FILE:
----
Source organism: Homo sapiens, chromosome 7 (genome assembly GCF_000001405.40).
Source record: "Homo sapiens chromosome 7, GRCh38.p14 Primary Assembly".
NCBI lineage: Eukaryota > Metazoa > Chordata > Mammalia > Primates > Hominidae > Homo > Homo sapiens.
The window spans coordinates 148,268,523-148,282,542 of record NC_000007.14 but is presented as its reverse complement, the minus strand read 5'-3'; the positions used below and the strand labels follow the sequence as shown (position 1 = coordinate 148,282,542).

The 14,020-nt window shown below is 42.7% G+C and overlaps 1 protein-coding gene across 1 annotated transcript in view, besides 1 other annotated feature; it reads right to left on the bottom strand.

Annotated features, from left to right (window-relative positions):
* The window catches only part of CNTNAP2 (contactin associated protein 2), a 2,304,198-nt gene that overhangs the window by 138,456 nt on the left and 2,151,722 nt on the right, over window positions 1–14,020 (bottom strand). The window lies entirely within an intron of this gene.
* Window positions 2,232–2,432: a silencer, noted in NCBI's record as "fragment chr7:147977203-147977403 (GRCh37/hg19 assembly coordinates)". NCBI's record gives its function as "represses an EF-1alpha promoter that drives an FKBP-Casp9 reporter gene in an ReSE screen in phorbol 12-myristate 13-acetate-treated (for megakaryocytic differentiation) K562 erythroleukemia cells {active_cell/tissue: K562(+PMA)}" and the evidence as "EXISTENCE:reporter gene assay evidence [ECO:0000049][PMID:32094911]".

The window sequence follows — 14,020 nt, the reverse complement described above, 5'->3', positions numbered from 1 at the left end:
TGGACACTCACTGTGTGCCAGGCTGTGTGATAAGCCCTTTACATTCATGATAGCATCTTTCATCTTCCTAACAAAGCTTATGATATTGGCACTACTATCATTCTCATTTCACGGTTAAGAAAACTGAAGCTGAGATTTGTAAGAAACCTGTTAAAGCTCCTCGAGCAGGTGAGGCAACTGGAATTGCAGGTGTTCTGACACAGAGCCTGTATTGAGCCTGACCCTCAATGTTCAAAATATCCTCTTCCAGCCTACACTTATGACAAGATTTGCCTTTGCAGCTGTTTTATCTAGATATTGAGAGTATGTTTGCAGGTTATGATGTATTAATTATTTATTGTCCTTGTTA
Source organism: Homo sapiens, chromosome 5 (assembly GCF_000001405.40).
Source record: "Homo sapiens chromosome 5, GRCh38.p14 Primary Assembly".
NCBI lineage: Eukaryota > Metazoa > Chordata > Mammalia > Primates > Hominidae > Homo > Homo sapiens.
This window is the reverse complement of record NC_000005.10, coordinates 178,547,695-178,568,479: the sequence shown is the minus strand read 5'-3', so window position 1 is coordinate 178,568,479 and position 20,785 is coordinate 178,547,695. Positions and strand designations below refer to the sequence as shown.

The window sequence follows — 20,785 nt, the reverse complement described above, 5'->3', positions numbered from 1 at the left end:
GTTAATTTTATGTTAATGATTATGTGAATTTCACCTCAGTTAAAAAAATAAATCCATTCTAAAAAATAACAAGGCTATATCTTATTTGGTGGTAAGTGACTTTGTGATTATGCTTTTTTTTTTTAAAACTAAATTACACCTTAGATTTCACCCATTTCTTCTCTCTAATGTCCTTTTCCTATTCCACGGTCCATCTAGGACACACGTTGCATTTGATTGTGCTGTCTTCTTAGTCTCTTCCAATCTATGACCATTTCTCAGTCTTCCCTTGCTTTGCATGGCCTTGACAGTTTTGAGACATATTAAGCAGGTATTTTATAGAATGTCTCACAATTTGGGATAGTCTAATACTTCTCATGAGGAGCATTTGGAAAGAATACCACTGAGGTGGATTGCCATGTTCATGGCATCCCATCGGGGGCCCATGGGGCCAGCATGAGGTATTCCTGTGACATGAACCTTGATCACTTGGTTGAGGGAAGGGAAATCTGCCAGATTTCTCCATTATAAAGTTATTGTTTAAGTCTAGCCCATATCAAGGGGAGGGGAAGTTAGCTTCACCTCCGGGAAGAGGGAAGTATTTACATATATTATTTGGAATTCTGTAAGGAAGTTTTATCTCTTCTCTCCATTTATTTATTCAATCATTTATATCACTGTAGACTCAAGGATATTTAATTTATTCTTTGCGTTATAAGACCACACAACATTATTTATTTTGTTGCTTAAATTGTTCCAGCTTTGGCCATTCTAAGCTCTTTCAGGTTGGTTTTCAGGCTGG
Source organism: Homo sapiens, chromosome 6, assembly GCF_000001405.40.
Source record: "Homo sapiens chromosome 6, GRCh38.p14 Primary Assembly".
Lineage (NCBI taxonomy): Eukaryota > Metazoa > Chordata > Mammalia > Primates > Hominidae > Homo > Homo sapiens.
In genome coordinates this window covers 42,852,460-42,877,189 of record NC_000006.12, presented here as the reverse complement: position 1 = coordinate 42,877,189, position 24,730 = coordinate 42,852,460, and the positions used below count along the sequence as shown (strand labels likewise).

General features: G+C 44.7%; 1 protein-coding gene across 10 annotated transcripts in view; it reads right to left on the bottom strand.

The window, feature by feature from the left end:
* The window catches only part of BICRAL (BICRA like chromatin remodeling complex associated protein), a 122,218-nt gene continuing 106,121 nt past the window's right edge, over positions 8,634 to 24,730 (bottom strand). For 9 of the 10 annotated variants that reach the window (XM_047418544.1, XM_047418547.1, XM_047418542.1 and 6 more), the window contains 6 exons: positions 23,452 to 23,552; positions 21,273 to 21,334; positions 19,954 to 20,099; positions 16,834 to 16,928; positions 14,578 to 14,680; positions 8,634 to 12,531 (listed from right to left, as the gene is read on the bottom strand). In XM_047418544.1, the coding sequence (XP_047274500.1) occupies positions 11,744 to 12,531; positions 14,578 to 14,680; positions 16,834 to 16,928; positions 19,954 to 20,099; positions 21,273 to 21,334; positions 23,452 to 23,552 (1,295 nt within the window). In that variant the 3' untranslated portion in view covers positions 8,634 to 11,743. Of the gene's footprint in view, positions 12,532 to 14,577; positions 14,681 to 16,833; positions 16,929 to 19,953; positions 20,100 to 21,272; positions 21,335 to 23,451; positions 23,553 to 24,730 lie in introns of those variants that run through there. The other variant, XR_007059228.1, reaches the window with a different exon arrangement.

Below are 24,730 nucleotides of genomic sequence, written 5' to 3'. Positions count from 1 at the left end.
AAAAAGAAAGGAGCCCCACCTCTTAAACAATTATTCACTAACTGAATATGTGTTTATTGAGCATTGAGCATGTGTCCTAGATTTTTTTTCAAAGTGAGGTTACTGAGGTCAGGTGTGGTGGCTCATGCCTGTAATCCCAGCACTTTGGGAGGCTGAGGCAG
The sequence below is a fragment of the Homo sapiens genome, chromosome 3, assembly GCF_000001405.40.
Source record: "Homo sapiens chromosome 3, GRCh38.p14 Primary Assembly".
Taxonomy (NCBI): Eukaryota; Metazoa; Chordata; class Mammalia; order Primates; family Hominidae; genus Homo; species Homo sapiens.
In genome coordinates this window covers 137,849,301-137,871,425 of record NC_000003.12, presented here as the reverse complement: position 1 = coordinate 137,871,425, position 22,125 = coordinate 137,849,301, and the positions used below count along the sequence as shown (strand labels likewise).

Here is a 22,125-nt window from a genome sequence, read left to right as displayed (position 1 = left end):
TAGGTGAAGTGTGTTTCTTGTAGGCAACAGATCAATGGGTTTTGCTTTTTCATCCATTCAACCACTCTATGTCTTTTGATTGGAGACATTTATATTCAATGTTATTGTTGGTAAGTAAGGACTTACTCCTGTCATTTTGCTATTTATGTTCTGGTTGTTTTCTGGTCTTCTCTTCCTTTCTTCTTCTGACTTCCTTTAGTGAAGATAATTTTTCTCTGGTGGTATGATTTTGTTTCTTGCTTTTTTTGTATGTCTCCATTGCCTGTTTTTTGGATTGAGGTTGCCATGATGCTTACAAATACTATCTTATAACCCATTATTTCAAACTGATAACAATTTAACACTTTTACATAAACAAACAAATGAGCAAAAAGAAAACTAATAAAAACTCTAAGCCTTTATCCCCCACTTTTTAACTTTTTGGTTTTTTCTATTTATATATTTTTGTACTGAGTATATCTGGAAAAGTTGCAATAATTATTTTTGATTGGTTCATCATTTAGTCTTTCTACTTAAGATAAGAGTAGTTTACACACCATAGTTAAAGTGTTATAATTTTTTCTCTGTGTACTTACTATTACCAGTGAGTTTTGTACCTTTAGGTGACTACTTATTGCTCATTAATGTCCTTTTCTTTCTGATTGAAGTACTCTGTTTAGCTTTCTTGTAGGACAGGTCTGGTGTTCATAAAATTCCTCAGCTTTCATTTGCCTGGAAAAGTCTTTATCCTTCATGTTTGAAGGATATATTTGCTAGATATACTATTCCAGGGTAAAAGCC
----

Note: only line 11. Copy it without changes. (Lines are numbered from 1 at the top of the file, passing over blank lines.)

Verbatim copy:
Source organism: Homo sapiens, chromosome 5 (assembly GCF_000001405.40).